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Students at a school table

Inclusive Education Reform Presents a Litmus Test for the Czech Republic

November 13, 2017Ostalinda Maya Ovalle, Štěpán Drahokoupil
Women walking along a street

Is Judicial Independence Finally Coming to Kyrgyzstan?

November 16, 2017Shamil Ibragimov, Joshua Russell
People inside a living room

After the Storm: Building a Better Houston

November 3, 2017John Henneberger

Open Society Voices

Inclusive Education Reform Presents a Litmus Test for the Czech Republic

November 13, 2017 | Ostalinda Maya Ovalle, Štěpán Drahokoupil

A surge in the anti-establishment vote in October’s elections has left the long struggle to end segregation of Roma children in Czech schools on uncertain ground.

Q&A: The Open Society Foundations in a Changing Europe

November 8, 2017

After nearly a decade of economic and political upheaval, the need to revive the EU is clear. Here’s what the Open Society Foundations are doing to help.

Dutch Antiterrorism Detention Units Fall Short on Human Rights

October 30, 2017 | Jonathan Horowitz

Both suspects and convicted prisoners alike face long hours of solitary detention, strip searches, and restrictions on family visits, with no prospect of review.

The Truth About Terror and Youth Radicalization

October 27, 2017 | Cristina Goni

As concerns grow about the influence of social media and the internet in radicalizing young people, it’s vital to separate the myths from the facts.

The Theater Challenging One of the World’s Most Repressive Governments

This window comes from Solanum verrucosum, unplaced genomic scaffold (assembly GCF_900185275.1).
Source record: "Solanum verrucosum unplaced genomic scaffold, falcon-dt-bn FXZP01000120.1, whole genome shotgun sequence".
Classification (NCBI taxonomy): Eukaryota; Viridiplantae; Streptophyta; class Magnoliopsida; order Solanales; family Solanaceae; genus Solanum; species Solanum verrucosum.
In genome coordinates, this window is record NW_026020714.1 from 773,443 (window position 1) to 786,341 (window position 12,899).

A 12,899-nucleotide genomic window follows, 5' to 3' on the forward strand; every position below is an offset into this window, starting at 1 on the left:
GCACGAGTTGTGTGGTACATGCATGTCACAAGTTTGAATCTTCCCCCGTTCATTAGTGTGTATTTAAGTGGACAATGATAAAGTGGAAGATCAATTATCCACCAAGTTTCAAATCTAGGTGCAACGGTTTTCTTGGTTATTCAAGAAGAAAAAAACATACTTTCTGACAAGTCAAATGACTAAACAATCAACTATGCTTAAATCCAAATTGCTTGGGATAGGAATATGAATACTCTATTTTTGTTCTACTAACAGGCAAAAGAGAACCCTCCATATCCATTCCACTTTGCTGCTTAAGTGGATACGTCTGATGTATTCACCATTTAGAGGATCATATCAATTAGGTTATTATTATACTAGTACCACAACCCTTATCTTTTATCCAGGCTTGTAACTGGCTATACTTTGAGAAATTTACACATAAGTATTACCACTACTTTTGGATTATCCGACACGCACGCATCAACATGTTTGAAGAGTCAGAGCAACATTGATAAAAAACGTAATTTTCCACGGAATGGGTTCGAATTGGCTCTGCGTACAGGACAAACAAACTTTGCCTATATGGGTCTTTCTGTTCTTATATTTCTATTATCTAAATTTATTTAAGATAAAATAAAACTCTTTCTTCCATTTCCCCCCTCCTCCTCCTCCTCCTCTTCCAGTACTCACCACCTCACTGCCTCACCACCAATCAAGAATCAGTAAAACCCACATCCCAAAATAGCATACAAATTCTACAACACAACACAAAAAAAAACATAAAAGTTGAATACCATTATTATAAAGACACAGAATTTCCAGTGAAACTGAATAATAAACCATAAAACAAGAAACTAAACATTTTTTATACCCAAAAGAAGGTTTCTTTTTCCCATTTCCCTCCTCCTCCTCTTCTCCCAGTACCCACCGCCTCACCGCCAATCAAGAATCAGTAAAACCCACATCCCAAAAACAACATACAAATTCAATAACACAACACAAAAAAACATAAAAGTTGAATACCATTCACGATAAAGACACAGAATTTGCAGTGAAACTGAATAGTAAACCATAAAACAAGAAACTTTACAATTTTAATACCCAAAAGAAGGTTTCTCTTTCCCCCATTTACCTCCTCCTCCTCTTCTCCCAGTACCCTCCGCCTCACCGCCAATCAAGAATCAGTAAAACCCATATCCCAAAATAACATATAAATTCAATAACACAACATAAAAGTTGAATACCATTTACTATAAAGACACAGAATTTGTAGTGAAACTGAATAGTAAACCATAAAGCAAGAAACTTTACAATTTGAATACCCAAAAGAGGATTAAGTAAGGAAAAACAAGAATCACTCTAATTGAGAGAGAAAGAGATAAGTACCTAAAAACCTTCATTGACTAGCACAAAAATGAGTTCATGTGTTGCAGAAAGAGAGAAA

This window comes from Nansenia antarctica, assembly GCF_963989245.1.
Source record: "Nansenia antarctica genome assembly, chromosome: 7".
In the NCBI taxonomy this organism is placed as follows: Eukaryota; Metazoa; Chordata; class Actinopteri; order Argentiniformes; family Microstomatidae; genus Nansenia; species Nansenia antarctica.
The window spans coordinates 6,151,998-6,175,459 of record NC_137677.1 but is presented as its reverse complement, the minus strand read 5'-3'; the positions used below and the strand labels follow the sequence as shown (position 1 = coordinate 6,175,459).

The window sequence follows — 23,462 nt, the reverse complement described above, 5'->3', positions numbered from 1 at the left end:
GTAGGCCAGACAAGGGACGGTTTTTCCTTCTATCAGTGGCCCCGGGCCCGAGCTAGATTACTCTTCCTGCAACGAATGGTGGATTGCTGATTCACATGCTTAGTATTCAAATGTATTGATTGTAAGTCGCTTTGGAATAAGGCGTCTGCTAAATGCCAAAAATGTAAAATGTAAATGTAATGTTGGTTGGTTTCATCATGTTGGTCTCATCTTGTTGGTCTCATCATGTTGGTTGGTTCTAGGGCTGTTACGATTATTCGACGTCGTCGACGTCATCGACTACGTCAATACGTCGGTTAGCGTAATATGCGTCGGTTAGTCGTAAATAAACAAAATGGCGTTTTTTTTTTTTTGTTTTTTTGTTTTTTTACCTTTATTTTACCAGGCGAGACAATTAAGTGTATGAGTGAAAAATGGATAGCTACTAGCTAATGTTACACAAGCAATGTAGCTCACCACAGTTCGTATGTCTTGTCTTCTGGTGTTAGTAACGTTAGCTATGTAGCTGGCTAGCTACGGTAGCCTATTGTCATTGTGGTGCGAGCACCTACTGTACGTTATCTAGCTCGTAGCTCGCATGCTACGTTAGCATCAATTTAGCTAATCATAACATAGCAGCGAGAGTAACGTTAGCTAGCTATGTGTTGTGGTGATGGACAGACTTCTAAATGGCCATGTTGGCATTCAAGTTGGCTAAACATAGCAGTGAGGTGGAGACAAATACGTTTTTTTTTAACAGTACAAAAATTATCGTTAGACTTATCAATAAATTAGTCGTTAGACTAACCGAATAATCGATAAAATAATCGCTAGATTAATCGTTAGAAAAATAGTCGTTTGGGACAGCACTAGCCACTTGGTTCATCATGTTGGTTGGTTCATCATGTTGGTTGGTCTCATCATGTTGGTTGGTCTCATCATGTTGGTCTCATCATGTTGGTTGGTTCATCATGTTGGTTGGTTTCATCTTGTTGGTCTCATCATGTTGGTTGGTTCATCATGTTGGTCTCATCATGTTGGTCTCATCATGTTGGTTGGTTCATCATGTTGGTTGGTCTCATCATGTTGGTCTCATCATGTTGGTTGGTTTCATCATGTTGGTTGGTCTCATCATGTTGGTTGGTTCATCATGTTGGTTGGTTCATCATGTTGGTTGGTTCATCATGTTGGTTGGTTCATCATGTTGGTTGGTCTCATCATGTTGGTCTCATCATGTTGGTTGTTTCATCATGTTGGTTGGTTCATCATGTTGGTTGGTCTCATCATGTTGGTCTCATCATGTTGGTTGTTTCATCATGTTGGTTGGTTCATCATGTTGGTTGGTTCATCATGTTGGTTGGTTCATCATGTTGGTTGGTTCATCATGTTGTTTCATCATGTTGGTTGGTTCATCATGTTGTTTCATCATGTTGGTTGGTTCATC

October 23, 2017 | Rashida Bumbray

The Belarus Free Theatre has long been a monument to democracy and human rights—and the target of one of the world’s worst dictatorships. Cofounder Natalia Kaliada explains why, despite the persecution, the show goes on.

How the EU Is Failing Whistleblowers

October 13, 2017 | Peter Matjašič

In order for governments to be held accountable, those who flag corruption from the inside must be supported and protected from retaliation. In this respect, unfortunately, the EU and many member states are falling short.

How Attorneys in Ukraine Can Use Health Law to Save Lives

September 13, 2017 | Naomi Burke-Shyne, Olena Kucheruk

In Ukraine and other parts of the world, attorneys who understand how laws governing justice and health intersect have a much better chance of protecting their clients—both literally and legally.

The Children of Northern Ireland Should Grow Up Together

July 14, 2017 | Anna Clarke

For too long, Northern Ireland’s education system has encouraged a divided society. But a new initiative from the Integrated Education Fund is helping parents work together to build a peaceful future for their children.

A Message from Wales on Refugees: “People Are Very Keen to Help”

July 14, 2017 | Gregory Maniatis

Across the UK, a community-based sponsorship program is offering an alternative approach to refugee resettlement.

With NGOs Under Attack, the European Union Needs an Early Action Plan

June 29, 2017 | Kersty McCourt

The European Union’s commitment to a “sharper and more coherent” effort to support embattled civil society groups around the world requires a bold and structured approach.

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